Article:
I found this article really interesting because this is a type of history that I have been interested in since I was a little kid! Rochat definitely gave a ton of information about the actual airforce and the support given to it from the government, but left some points out in the open without expanding at all on them. I agree with Margot that he definitely left the reader “hanging” by not expanding on the usage of gas and the reaction to it, or the reason that Italians supported the war so vehemently.
I was very interested in the italian planes used during the war. I did some more research on the planes and found out some interesting things:
This is an article on wikipedia about an Italian pilot, Tito Minniti who was a fighter pilot during the Ethipoian war and was eventually captured and killed by the Ethiopians, apparently the Italians used this as justification for using mustard gas. Here is the plane he flew, ALSO a plane that was widely used during the war.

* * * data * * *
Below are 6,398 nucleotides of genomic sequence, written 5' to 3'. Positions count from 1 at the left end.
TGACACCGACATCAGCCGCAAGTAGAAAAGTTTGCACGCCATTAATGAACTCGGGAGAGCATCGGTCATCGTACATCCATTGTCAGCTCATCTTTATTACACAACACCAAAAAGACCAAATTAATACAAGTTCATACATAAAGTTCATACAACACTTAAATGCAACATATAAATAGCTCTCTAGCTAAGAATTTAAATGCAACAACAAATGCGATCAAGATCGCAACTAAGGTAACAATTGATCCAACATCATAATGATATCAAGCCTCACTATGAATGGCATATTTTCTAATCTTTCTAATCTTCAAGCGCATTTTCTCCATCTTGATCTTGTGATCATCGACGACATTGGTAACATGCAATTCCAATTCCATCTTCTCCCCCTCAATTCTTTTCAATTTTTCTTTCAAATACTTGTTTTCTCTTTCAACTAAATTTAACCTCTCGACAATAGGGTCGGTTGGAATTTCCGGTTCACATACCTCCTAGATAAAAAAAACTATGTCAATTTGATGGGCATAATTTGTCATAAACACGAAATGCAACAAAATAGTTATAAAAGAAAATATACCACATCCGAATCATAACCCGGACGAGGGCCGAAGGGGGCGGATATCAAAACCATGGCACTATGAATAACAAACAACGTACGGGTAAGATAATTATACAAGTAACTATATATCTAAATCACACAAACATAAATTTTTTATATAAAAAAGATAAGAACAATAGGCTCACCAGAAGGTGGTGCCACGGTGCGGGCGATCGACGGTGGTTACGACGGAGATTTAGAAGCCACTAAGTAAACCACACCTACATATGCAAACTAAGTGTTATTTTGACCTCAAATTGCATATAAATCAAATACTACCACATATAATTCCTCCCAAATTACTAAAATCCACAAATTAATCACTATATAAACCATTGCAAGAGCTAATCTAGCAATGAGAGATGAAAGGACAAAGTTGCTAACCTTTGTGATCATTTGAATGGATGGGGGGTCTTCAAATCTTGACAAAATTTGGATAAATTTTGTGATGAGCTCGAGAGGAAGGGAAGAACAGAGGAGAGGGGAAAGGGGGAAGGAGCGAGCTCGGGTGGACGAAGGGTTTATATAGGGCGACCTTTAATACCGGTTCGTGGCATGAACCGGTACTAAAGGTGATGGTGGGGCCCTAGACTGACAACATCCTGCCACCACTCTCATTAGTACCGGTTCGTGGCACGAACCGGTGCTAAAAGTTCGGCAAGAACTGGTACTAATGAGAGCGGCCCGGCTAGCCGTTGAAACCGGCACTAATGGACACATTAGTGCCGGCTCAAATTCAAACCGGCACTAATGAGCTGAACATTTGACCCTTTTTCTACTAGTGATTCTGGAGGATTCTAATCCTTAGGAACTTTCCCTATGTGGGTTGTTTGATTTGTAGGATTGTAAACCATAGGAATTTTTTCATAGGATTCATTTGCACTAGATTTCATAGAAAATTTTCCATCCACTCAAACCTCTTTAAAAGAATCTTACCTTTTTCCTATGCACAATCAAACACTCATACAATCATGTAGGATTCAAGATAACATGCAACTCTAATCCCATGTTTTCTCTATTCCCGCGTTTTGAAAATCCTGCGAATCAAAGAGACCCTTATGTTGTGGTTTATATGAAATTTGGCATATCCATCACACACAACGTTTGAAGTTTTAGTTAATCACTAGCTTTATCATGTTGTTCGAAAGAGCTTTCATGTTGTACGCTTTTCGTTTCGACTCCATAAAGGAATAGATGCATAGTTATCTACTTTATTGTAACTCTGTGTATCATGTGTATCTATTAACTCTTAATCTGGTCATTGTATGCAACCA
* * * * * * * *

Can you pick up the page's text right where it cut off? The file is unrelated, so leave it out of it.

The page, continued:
The Romeo Ro.1 was a dutch-built plane (Fokker C.V.) that was sold to a ton of different countries in the early 20th century. Had a bunch of different models that featured extra fuel tanks for long-range flight or extra machine guns for improved ground attacks/reconnaissance protection.
The Italian-made Savoia-Marchetti SM.81 was a bomber used in the Ethiopian war, and later was used by the Spanish government in the Spanish Civil War. For the time, it was fast, durable and versatile because it could carry lots of people, bombs and supplies. Though it was modern for Italy, it quickly was surpassed by the massive aeronautical industry in Nazi Germany, Britain and the United States during the outbreak of World War II, who saw the development of advanced fighters like the Messerschmitt Bf 109, 110 and Heinkel He 111.
INTERESTING FACT!! In that movie we watched in class where we saw some aircraft in an Italian Air Force base, those planes could not have been period planes and look much more similar to later planes, such as the Cant Z-1018 “Leone,” which was not built until late 1939. Cool stuff, I really got into this.